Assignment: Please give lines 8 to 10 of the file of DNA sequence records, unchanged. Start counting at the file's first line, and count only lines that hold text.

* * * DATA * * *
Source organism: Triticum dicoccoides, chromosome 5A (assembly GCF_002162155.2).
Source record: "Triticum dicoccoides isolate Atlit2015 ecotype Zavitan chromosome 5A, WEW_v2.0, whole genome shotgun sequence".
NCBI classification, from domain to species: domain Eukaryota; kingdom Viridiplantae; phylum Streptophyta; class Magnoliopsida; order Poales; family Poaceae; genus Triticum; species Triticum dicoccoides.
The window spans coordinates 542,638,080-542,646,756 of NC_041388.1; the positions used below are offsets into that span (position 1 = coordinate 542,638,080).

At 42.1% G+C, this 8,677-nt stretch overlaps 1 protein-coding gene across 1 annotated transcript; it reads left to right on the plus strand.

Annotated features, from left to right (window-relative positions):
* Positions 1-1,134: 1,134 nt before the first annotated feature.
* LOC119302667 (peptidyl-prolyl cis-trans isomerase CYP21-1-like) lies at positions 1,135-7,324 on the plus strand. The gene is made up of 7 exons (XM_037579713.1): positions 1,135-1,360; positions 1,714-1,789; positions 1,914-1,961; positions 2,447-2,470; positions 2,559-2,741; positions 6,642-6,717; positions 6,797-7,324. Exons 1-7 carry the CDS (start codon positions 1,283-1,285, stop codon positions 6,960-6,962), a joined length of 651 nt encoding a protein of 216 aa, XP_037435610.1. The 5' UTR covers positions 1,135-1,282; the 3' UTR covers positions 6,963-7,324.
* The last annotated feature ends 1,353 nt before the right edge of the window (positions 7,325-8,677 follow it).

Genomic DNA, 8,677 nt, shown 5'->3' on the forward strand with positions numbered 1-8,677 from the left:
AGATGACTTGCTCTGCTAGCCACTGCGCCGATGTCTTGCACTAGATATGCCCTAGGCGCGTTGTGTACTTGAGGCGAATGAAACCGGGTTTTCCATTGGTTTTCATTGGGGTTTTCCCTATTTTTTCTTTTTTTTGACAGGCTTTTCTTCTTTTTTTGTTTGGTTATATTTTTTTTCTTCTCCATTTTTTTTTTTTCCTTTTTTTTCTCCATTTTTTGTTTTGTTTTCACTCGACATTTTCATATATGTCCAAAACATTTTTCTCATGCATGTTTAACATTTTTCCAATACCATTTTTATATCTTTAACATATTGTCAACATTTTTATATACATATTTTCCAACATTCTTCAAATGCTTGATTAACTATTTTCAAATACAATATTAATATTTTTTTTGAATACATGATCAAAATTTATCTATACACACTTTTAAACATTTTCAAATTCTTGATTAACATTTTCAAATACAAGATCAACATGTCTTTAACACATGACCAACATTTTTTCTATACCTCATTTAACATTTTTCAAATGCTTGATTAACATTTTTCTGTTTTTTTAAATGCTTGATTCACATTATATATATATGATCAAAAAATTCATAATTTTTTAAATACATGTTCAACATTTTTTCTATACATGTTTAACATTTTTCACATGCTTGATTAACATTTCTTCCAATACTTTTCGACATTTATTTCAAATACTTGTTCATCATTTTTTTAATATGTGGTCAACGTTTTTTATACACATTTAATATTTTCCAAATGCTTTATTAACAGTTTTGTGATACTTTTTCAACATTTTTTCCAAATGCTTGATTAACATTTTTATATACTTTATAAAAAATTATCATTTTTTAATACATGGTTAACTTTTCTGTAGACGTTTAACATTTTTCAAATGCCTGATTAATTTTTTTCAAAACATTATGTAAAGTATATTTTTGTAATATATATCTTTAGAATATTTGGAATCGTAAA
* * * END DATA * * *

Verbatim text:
* LOC119302667 (peptidyl-prolyl cis-trans isomerase CYP21-1-like) lies at positions 1,135-7,324 on the plus strand. The gene is made up of 7 exons (XM_037579713.1): positions 1,135-1,360; positions 1,714-1,789; positions 1,914-1,961; positions 2,447-2,470; positions 2,559-2,741; positions 6,642-6,717; positions 6,797-7,324. Exons 1-7 carry the CDS (start codon positions 1,283-1,285, stop codon positions 6,960-6,962), a joined length of 651 nt encoding a protein of 216 aa, XP_037435610.1. The 5' UTR covers positions 1,135-1,282; the 3' UTR covers positions 6,963-7,324.
* The last annotated feature ends 1,353 nt before the right edge of the window (positions 7,325-8,677 follow it).

Genomic DNA, 8,677 nt, shown 5'->3' on the forward strand with positions numbered 1-8,677 from the left: